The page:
The Yankees put an end to their losing streak in style, exploding for 14 runs as Mark Teixeira celebrates Brian McCann’s home run.
A couple of minutes before 2 p.m., Kansas City Royals starting pitcher Jeremy Guthrie strode from the Yankee Stadium mound on his way to the showers, his day done after 60 pitches and just 16 batters — only three of whom he’d retired — and you could just imagine the collective feeling in the home team dugout.
“Thanks, pal. We really needed that.”
Hoo boy, did the Yankees ever need a day like this — in which the traditional Fourth of July fireworks came one holiday sooner in the Bronx with five home runs, including the major league first by recent callup Slade Heathcott. After being swept over the weekend by the Texas Rangers to extend their season-high losing streak to six, and playing about as badly as a team can play in all aspects of the game for the previous 11 days, the Yankees had good reason to start harboring doubts about themselves and where this season is heading and when would this all stop. But stop it did, with a bang, five of them, in a stunning 14-1 beatdown of the defending American League champions.
“There’d been a lot of frustration around here,” said Chase Headley, “and we were looking for a reason to get excited.”
Guthrie, the 36-year-old finesse righty sure gave it to them, starting with a leadoff double by Bret Gardner in the first and a homer by Headley. From there the inning went on . . . and on . . . a single by Alex Rodriguez, a walk to Mark Teixeira, and another homer by Brian McCann before Guthrie finally retired his first two batters. But then he hit Didi Gregorius with a pitch and here came Gardner again, with yet another homer, making it an 8-0 game.
Jeremy Guthrie cannot even record an out in the second inning before allowing 11 runs.
“We’ve been through some tough, ugly losses of late,” said Joe Girardi. “To get a big early lead like that was nice.”
After a 47-pitch first inning, you might have thought Royals manager Ned Yost would’ve given Guthrie a supportive pat on the back and said: “Just not your day today, guy. Take the rest of the afternoon off.” Instead, he sent him back out for the second to take a further beating: A leadoff walk to McCann, a single by Garrett Jones and, oops, another three-run homer — on an 0-2 pitch — by .176-hitting Stephen Drew. Yes, everyone in the Yankee lineup got in on this one. But according to Guthrie, who started the day with a 4.75 ERA and ended it at 6.70 after a yield of 11 earned runs in one-plus inning of work, the Yankees accomplished all this carnage against him on merit. The home run pitches, he said, were down and in, and there was nothing wrong with his mechanics or his location.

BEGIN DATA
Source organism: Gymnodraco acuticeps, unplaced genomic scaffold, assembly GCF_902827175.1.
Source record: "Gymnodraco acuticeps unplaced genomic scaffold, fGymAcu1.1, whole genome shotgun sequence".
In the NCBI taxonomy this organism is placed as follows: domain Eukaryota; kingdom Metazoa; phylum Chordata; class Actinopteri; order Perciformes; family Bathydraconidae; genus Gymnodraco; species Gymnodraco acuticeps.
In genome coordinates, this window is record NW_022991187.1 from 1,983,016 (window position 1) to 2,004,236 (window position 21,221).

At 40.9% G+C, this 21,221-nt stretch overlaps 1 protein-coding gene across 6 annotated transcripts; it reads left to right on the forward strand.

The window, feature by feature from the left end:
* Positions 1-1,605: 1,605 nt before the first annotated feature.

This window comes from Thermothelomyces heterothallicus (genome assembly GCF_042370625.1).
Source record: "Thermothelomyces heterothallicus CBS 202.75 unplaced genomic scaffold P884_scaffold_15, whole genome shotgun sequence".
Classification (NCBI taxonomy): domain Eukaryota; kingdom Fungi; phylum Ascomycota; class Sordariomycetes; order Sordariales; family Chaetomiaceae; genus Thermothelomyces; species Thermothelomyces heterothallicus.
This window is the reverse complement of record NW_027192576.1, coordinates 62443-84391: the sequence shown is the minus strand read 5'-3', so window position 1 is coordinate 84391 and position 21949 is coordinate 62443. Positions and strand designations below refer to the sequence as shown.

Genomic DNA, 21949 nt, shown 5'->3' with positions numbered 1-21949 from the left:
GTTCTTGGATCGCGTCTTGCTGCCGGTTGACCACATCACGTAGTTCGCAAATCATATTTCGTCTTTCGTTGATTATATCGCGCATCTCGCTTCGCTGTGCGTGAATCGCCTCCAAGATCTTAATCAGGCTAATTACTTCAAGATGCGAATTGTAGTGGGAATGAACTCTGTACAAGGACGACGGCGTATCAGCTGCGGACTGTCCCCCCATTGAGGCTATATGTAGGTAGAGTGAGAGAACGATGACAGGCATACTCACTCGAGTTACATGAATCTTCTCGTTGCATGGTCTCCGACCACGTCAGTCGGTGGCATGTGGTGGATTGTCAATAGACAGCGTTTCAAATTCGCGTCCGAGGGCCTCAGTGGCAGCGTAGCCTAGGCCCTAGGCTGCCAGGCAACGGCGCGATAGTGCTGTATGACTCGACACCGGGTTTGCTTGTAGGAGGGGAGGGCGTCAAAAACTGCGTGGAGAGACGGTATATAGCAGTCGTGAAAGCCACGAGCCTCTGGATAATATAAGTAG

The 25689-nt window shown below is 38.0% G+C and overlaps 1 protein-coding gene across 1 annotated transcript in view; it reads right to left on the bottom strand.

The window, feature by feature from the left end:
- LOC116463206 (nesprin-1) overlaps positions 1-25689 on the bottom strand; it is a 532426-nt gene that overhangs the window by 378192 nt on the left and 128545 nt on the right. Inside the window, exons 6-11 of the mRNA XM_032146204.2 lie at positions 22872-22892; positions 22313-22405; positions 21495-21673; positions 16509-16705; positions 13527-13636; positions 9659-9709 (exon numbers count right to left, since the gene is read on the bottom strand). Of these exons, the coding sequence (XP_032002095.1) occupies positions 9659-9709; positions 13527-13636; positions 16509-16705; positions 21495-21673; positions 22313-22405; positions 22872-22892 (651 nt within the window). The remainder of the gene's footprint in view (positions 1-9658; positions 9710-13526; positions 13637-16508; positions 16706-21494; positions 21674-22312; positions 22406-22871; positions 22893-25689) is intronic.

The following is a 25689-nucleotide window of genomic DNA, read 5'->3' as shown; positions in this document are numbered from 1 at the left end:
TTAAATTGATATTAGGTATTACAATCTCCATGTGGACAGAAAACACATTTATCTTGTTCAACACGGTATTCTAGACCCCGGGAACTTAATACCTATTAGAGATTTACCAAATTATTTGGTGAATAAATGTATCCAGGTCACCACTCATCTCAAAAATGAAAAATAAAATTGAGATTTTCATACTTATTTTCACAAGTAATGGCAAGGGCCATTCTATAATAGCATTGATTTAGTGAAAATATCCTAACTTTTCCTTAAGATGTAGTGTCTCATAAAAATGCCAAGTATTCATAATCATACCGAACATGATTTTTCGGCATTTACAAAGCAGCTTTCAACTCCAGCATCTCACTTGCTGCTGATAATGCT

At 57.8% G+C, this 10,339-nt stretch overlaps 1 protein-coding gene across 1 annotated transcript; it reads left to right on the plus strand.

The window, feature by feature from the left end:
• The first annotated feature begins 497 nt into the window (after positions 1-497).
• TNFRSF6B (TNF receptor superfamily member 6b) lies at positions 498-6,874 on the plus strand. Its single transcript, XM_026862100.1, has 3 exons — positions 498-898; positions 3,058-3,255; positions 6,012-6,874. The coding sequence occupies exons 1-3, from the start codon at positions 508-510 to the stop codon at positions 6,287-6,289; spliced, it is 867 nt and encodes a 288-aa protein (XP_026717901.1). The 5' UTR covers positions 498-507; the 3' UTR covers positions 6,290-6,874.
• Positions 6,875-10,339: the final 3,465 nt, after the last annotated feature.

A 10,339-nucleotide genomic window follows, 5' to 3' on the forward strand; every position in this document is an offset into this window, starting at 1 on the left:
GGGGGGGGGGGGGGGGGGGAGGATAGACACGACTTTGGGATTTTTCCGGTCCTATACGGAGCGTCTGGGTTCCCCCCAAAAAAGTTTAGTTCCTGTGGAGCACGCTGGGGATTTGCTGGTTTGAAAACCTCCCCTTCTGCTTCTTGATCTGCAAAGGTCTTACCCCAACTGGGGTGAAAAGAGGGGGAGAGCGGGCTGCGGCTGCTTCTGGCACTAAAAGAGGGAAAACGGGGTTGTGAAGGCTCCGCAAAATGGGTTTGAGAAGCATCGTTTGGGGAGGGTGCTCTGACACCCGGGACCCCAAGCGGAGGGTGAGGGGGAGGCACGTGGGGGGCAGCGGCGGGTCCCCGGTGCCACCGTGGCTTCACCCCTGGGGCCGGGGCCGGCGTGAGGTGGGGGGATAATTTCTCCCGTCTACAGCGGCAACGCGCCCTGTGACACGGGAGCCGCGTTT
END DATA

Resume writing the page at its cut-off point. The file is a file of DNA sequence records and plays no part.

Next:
“Most of the damage was a credit to them,” Guthrie insisted.
For the Yankees — and Heathcott in particular — it was certainly a Memorial Day to remember. The 24-year-old center fielder was recalled from the minors last Wednesday and given the unenviable task of at least partially replacing Jacoby Ellsbury, the Yankees’ best player, for the next few weeks. But considering all he’s been through after being selected in the first round of the 2009 draft — enduring a multitude of injuries that made for five mostly wasted seasons in the minors and then battling alcoholism, which prompted the Yankees to remove him from their 40-man roster last winter and get him into rehab — just being in the major leagues is a blessing. So far, however, he’s making the most of it, batting .417 with a double, homer, three runs scored and three RBI.
When Heathcott came to bat for the fourth time, in the seventh inning, he was probably somewhat surprised to see Greg Holland, the Royals’ formidable closer who’d been summoned into the rout to get some needed work after not having pitched in 11 days. The rust showed. After walking the leadoff hitter, Gregorius, Holland fell behind 3-1 on Heathcott, who then connected on a drive into the right field seats for his maiden major league dinger. According to Heathcott, this was the culmination of something “I’d dreamed about since I was 6 years old.” But he wasn’t about to milk it.
“I remember when I was a kid something Emmitt Smith said about not showboating after scoring a touchdown — ‘act like you’ve been there before’ — and that’s always stayed with me,” Heathcott said.
Still, in the Yankee clubhouse afterward, Heathcott was hard-pressed to contain his joy.
“I’m thankful to God, the Yankees and everyone in my life for helping me to get to where I am now,” said Heathcott, who also could celebrate being part of his first major league win.
For one glorious holiday afternoon in the Bronx, it was easy to forget how awful the previous 11 days had been. Then again, look at the AL East standings and it’s as if none of that happened.
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